If you are interested in reading more articles featuring characteristics of our homelands don't forget to check: Travelling around the World sharing Cultural Heritage, Folklore and Background.

I am always looking for people who would like to take part in this section of the Blog: Travelling around the World. If you would like to write about any aspects of your homeland don't hesitate to contact me at: penpallingandletters[at]gmail[dot]com and we will work on it!

Monday, 2 April 2012

Letters... obsolete?

At present, a letter-exbition is taking place at the Spanish National Library. It was on the news a few days ago and below, you can see a video about it and a translation to English. Sadly, in the report, they refer to letters as obsolete, museum objects nowadays, and to mailboxes as those objects in danger or extinction. Do you agree about it? Do you think it is so "weird" to write handwritten letters at present times?

"Handwritten Letters Exhibition at the Spanish National Library"

Journalist (male voice):
"Dear viewers,

Today we are talking about letters, and this is why we are going to the National Library. Here we have confirmed what everybody suspects: letters are a "museum object". Writing letters is as old as the Humanity. The epistolary genre gains great importance when distance is insurmountable, physically and technologically speaking. As they have explained to us, letters are just a conversation between absent people in the end."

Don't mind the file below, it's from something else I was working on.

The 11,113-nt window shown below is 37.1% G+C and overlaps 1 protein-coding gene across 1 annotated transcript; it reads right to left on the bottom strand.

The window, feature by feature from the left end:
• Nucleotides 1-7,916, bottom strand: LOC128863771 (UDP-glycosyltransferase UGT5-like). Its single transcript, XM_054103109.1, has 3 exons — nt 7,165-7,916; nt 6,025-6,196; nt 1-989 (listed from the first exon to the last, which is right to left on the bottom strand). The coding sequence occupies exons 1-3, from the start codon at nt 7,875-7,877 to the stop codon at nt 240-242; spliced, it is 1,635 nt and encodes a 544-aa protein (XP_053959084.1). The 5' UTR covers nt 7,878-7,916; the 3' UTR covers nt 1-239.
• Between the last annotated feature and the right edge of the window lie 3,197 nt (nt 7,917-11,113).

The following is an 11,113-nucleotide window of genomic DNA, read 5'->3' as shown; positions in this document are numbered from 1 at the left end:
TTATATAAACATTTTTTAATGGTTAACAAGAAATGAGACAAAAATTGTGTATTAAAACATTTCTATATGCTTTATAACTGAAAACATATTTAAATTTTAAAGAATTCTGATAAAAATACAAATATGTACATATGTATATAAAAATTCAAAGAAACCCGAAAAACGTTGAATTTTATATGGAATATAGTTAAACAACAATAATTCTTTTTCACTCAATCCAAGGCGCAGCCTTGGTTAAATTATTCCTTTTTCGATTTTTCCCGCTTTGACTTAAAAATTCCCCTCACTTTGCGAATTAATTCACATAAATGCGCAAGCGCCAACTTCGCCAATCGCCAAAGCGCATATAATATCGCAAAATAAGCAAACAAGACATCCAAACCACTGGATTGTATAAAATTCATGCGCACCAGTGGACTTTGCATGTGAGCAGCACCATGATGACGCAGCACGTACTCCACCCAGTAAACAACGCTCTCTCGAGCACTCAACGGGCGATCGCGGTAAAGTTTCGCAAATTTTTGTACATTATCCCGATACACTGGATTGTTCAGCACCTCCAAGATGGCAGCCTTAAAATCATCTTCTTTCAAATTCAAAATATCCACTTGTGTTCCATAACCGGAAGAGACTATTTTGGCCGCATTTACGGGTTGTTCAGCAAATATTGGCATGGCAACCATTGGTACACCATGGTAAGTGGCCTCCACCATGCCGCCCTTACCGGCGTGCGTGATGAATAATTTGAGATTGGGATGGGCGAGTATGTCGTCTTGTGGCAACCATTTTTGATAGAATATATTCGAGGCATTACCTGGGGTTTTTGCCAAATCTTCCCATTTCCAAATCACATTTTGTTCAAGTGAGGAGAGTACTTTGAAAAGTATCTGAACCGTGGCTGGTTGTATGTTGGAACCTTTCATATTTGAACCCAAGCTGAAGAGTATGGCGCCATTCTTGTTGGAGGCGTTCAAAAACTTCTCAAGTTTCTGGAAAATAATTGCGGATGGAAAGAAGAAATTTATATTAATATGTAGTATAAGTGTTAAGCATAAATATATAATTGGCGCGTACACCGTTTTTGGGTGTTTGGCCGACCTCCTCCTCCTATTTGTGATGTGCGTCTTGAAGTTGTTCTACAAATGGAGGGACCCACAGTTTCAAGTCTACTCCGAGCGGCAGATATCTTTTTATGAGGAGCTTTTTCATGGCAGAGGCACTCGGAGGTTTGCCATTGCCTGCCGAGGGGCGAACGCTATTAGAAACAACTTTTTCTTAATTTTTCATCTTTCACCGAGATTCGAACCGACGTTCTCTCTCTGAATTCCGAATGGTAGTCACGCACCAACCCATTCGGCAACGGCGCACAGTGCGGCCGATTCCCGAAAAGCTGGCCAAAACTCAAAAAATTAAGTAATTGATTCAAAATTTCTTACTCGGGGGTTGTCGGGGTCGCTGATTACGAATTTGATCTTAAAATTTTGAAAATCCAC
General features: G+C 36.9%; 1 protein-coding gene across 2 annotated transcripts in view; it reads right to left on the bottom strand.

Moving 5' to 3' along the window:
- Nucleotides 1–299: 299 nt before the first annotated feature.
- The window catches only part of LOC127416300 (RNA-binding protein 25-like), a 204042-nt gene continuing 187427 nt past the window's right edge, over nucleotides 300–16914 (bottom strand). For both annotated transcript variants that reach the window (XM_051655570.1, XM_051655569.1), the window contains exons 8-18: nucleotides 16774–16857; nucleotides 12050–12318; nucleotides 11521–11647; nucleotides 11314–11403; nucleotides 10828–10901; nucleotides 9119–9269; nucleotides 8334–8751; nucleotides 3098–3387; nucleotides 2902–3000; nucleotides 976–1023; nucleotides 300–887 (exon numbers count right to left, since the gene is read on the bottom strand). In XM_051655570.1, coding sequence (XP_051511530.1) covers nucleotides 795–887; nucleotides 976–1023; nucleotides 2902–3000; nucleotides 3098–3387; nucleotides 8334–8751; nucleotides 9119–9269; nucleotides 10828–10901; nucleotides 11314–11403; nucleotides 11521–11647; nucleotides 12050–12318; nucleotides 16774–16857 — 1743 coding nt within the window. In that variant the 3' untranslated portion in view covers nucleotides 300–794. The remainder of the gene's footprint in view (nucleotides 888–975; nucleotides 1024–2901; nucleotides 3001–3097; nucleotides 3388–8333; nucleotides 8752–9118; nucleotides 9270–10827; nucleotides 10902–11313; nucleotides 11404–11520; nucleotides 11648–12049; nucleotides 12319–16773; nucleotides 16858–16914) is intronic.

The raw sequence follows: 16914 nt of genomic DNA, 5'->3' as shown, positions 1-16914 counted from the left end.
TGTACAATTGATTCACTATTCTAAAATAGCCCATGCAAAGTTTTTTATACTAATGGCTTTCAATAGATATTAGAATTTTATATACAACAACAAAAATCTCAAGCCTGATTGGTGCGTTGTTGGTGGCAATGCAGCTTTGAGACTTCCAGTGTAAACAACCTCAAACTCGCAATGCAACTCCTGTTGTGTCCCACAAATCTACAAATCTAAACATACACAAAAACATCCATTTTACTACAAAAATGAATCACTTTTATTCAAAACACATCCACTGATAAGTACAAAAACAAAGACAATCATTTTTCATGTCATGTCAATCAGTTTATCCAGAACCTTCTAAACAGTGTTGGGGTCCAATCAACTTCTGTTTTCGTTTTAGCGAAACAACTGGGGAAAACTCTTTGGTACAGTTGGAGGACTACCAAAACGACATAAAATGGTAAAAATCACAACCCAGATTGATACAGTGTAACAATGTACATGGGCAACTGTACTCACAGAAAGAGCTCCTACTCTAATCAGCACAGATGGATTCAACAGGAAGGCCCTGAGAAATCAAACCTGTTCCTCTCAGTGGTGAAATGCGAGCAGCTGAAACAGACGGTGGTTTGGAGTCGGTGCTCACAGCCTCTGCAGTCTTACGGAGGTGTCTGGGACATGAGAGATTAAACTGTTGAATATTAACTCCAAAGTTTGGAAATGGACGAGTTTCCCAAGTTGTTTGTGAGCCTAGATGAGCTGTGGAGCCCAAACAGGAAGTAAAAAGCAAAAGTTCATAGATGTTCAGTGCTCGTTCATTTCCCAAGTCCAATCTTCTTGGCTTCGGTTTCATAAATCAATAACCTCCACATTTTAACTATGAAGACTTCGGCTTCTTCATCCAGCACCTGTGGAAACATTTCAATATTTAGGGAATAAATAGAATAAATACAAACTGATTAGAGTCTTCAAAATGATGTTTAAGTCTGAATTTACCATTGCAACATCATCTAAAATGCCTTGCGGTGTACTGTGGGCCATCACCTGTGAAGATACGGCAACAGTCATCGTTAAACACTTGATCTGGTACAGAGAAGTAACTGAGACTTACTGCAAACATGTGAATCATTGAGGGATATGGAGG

Gema Hernández (Spanish National Library):
"To write a letter, a situation where distance or absence exist is necessary. We are speaking about wars, emigration movements, convents and monasteries, prisons..."

Journalist (male voice):
"Right now, letters are 140 characters long. They still are a conversation between absent people. The novelty is that in many occasions those people are not only "absent" but they don't know each other. We don't know what would "Quevedo, Santa Teresa, Azorín or Valle-Inclán" -Spanish writers and poets-, present in this exhibition, say about the e-mail, "washap", Twitter and so on...
You should know, too, dear viewers, that in the streets we still can find these objects, on the verge of extinction."

Girl 1:
"And yes! To open the letterbox and find a letter from a or from someone who thinks about you is very exciting."

Girl 2:
"I hadn't written a letter for the last five years."

Man 1:
"I was a sailor and was writing to my girlfriend every day." (laughs)

Journalist (male voice):
"Love letters?"

Man 1:
"Yes, love letters. My love..."

Journalist (male voice):
"And this is the end. I hope we see each other soon!
Carlos del Amor (the journalist)

And now, we put it in the mailbox. With some luck the letter will arrive tomorrow..."